First, let me thank the many who have expressed concern about my health in recent weeks. The Bledsoe boot will probably be a fixture for quite some time, several more months at least. However, I have every reason to believe that there will be a return normal. (Or as close to normal as I ever was.) I have no intention of ending my career as a columnist and sports writer for The Winslow Mail. Modern technology such as e-mail makes this quite possible. All that will be needed is, possibly, a little better cooperation assistance from the various coaches.
The Super Bowl teams are set and it should be a good game. These were not my first two choices, but the berths in this game are not decided by an election or a computer. They are decided on the field. The survivors are the New England Patriots and the Carolina Panthers, teams that earned the right to be there.
The Patriots had the harder task in defeating the Indianapolis Colts, arguably the best offensive team in the game. The Patriots, though, looked like the best defensive team and managed to shake the hitherto unflappable quarterback Peyton Manning. The Colts defense had looked suspect in its shootout victory over Kansas City and was terrible from the beginning against the Patriots.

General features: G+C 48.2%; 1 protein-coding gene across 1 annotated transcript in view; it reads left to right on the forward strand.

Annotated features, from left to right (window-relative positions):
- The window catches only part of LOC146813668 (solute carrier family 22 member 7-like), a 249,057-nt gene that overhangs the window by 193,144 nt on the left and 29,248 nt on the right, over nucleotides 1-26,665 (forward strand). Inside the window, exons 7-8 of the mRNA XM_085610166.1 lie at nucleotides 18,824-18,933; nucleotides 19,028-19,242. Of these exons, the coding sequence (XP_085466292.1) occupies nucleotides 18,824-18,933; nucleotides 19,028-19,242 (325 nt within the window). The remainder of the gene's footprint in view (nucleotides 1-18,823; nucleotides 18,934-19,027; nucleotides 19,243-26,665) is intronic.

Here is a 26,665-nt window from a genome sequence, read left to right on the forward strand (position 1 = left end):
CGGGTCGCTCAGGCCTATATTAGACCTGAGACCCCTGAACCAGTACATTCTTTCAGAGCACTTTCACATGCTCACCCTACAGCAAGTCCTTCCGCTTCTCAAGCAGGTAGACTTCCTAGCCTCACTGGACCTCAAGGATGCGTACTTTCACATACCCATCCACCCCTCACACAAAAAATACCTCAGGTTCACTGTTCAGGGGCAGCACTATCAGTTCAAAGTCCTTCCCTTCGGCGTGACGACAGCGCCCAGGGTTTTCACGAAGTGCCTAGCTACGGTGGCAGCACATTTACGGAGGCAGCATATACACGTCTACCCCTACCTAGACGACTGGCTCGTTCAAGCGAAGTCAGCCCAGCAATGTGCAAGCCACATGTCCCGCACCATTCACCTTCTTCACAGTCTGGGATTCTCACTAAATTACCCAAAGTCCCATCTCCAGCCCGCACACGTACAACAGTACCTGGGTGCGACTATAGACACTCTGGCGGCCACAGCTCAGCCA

Carolina upset the Philadelphia Eagles at Philadelphia to earn the NFC Championship. The Panthers have an unheralded quarterback and a devastating running attack. Their defense has been rock solid in the play-offs.
For what it is worth, my original picks were the St. Louis Rams (gone in a first round loss to Carolina) and the Colts. Both were offensive machines derailed by better defenses.
The Super Bowl win will belong to the team that plays the best defense and which can also use its running attack to maximum advantage. That seems to describe both of these teams in their journey this far. My inclination is to root for Carolina, but it is not a choice made with a great deal of confidence. New England seems to have the greatest sports intangible of them all, luck.
The Patriots won an NFL Championship two years ago after getting to the Super Bowl on one of the worse calls you will ever see, the famous “tuck rule” that sent the Oakland Raiders home empty from the frozen plains of Foxboro. The same referee ruled “no fumble” on a crucial replay in the Indianapolis game. (He was right this time.)
Like most commentators, I felt that the Phoenix Suns had given up on the current season when they traded Stephon Marbury and Penny Hardaway to the New York Knicks. None of us would have expected a four game winning streak (probably long ended by press time, but something that at least did happen} to be in the team’s future this season.
The play-offs are probably still not likely this season, but at least the team has shown surprising life. Let’s wait and see what the rest of the year has in store and what next year holds.